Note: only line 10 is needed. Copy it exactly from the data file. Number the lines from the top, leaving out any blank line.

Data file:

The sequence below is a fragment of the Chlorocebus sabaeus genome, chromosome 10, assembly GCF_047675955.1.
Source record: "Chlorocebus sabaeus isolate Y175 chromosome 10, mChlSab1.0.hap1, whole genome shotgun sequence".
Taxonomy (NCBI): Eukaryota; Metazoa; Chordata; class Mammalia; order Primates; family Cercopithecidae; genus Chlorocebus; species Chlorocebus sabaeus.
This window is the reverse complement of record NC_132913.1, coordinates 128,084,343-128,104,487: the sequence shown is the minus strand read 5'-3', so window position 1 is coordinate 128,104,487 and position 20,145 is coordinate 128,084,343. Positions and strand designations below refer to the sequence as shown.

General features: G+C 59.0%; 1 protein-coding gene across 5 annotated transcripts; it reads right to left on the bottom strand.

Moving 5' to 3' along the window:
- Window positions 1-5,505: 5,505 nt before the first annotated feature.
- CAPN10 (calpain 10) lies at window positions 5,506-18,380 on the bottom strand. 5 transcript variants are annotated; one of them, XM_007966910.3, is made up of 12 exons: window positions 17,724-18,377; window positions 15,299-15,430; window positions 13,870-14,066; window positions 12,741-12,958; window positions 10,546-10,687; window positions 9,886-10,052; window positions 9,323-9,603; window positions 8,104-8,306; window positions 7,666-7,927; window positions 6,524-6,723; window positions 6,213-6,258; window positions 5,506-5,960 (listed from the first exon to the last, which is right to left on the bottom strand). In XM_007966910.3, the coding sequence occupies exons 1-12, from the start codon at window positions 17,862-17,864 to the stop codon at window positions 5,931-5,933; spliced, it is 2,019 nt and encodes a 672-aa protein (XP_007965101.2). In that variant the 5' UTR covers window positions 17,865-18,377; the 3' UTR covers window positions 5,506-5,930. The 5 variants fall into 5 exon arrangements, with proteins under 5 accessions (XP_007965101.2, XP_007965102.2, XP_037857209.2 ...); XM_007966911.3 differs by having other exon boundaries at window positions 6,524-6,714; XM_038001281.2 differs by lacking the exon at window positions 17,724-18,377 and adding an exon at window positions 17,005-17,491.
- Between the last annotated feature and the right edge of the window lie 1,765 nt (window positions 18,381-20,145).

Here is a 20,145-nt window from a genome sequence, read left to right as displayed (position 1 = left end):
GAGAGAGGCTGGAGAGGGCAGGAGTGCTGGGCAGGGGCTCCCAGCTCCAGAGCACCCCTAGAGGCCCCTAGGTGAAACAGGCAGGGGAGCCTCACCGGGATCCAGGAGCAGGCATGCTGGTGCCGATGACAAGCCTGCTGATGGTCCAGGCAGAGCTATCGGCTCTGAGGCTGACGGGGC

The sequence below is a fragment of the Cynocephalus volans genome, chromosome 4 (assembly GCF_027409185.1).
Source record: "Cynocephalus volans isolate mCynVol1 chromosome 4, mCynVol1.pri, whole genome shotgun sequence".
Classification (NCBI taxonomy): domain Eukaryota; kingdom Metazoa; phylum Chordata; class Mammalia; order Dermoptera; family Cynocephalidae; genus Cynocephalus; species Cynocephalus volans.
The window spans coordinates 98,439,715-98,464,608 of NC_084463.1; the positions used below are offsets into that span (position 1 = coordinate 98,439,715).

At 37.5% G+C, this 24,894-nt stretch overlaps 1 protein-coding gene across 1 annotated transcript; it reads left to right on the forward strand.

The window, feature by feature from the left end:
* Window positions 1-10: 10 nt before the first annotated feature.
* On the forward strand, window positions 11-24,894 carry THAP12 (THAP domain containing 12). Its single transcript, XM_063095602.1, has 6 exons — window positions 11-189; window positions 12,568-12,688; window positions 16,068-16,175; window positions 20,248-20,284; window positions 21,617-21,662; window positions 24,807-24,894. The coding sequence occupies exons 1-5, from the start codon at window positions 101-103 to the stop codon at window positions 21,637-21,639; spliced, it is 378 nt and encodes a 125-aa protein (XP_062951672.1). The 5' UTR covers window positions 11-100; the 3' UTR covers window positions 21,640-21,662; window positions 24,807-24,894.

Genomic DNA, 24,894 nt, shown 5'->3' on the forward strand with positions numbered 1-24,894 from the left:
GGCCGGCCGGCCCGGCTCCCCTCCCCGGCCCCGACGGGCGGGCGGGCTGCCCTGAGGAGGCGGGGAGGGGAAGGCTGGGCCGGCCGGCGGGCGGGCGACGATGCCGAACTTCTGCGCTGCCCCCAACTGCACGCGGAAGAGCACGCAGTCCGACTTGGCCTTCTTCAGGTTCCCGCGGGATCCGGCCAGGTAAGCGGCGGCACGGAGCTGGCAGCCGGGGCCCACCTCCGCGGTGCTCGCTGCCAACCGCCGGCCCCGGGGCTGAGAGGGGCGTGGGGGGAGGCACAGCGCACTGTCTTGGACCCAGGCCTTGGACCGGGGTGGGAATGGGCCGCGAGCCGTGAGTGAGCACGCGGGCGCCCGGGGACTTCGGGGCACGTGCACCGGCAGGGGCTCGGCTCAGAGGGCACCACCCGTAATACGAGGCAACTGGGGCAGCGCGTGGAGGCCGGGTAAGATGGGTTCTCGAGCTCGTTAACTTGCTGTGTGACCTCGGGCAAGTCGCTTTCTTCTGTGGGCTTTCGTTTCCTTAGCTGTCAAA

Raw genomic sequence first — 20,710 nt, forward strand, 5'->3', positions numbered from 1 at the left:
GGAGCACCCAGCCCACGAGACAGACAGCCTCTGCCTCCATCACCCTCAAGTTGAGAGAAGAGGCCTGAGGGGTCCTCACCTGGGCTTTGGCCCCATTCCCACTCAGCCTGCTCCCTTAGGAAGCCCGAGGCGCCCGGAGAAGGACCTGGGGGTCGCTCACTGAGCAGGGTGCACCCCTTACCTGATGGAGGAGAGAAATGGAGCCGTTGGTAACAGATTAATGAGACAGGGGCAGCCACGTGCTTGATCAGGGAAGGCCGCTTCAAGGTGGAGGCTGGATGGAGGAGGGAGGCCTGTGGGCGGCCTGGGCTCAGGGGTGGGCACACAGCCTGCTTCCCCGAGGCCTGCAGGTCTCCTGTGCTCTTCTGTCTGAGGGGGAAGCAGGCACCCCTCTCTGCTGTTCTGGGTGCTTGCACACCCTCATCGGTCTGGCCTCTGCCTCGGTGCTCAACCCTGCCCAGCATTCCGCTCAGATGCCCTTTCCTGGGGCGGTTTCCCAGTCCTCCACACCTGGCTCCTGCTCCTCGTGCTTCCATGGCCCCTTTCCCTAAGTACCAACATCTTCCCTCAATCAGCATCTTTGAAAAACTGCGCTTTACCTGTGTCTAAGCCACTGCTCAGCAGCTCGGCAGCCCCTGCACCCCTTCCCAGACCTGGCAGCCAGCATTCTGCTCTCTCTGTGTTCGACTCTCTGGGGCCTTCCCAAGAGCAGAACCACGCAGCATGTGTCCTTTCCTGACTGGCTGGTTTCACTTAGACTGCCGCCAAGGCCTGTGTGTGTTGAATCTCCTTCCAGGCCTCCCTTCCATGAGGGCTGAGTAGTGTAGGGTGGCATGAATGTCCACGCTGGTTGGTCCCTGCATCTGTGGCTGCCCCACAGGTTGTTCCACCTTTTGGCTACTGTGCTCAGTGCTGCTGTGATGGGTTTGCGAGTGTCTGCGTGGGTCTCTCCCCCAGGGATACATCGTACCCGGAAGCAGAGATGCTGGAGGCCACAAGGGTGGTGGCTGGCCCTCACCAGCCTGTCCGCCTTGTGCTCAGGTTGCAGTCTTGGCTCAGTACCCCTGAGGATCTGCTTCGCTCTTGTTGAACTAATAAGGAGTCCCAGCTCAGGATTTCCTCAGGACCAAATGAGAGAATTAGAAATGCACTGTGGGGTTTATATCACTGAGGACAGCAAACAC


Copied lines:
Here is a 20,145-nt window from a genome sequence, read left to right as displayed (position 1 = left end):